pure, and, if he be not so in intent, when he comes to the throne, his after

conduct will be a sad example to his people. He who does not even resolve

to do well is likely to do very ill. Householders, employers, and especially

ministers, should pray for both wisdom and holiness, for they will need

them both - “O when wilt thou come unto me?”  - an ejaculation, but not an

interruption.  He feels the need not merely of divine help, but also of the

divine presence, that so he may be instructed, and sanctified, and made fit

for the discharge of his high vocation. David longed for a more special and

effectual visitation from the Lord before he began his reign. If God be with

us we shall neither err in judgment nor transgress in character; His presence

brings us both wisdom and holiness; away from God we are away from

safety.  Good men are so sensible of infirmity that they cry for help from God,

so full of prayer that they cry at all seasons, so intense in their desires that

they cry with sighs and groanings which cannot be uttered, saying, "O

when wilt thou come unto me?"  “I will walk within my house with a perfect

heart.”  Piety must begin at home.  Our first duties are those within our own

abode. We must have a perfect heart at home, or we cannot keep a perfect

way abroad. Notice that these words are a part of a song, and that there is no

music like the harmony of a gracious life, no psalm so sweet as the daily

practice of holiness. Reader, how fares it with your family? Do you sing in

the choir and sin in the chamber Are you a saint abroad and a devil at home?

For shame! What we are at home, that we are indeed. He cannot be a good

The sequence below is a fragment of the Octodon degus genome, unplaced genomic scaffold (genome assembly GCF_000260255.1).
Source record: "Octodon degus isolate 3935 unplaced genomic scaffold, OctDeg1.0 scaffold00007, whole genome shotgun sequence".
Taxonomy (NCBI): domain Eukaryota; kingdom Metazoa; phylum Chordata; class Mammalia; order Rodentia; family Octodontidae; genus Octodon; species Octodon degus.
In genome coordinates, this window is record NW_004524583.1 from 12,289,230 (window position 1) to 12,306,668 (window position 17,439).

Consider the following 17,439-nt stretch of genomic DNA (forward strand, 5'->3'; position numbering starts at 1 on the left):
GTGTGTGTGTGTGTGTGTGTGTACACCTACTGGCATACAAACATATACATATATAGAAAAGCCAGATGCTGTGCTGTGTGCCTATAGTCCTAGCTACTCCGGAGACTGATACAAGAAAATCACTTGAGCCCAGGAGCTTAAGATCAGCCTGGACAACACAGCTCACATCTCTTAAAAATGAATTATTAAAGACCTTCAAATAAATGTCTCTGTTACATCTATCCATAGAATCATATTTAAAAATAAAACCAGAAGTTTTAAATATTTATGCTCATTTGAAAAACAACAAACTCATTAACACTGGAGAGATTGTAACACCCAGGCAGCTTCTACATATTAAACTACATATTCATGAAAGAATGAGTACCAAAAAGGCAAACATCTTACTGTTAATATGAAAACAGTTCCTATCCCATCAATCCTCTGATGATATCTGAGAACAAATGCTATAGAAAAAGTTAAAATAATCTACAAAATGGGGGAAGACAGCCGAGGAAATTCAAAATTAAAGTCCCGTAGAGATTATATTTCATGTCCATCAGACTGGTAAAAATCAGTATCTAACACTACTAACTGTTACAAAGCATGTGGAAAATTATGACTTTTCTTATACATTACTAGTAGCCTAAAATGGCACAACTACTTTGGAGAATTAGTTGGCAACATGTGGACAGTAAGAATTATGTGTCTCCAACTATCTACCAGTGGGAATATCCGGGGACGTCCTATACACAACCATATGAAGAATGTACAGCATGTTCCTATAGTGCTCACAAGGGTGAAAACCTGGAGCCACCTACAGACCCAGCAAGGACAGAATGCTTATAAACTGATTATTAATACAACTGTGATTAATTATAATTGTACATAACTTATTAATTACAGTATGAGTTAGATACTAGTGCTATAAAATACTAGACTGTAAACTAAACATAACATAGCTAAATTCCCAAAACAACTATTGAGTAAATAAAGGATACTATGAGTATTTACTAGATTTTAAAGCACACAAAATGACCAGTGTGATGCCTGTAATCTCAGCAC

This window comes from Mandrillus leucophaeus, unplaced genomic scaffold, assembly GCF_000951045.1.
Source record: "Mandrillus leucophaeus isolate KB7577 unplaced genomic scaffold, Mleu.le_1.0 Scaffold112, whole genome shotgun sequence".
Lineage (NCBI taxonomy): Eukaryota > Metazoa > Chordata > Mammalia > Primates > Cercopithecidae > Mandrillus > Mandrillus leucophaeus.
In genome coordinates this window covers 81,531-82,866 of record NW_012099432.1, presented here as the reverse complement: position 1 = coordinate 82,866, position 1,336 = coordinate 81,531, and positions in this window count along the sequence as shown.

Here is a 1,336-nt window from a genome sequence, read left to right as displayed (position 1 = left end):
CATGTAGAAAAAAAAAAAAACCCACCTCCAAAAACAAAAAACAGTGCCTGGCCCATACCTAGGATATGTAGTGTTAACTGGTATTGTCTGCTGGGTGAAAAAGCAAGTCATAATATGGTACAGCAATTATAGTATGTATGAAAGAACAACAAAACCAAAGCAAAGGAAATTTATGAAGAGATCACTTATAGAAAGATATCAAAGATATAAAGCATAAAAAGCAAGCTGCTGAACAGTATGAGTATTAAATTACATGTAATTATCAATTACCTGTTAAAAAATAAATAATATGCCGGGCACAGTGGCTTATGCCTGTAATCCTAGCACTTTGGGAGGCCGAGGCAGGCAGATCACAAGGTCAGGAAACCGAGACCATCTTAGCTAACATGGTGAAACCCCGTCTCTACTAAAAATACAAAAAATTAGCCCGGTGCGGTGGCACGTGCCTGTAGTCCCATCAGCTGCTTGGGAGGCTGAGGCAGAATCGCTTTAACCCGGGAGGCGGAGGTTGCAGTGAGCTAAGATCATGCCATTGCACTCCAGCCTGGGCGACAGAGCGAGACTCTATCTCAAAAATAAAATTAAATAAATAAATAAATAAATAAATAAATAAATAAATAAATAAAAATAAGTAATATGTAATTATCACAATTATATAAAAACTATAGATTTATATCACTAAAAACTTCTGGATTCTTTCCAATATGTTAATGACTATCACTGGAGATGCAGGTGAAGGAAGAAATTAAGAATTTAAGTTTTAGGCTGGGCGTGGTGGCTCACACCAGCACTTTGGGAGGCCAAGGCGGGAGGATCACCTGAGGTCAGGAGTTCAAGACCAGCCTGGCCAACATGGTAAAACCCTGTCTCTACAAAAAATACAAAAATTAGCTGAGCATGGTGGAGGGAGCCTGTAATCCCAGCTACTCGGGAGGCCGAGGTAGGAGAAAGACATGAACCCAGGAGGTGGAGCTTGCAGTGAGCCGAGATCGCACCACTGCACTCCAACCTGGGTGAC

king whose palace is the haunt of vice, nor he a true saint whose habitation is

a scene of strife, nor he a faithful minister whose household dreads his

appearance at the fireside.


3   “I will set no wicked thing before mine eyes:” - I will neither delight in

it, aim at it or endure it. If I have wickedness brought before me by others I

will turn away from it, I will not gaze upon it with pleasure. The psalmist is

very sweeping in his resolve, he declines the least, the most reputable, the

most customary form of evil—no wicked thing; not only shall it not dwell

in his heart, but not even before his eyes, for what fascinates the eye is very

apt to gain admission into the heart, even as Eve's apple first pleased her

sight and then prevailed over her mind and hand - “I hate the work of them

that turn aside;” -  He was warmly against it; he did not view it with

indifference, but with utter scorn and abhorrence. Hatred of sin is a good

sentinel for the door of virtue. There are persons in courts who walk in a

very crooked way, leaving the high road of integrity; and these, by short

cuts, and twists, and turns, are often supposed to accomplish work for their

masters which simple honest hearts are not competent to undertake; (I fear

that many are in the Federal Judiciary of the United States of America!  Howq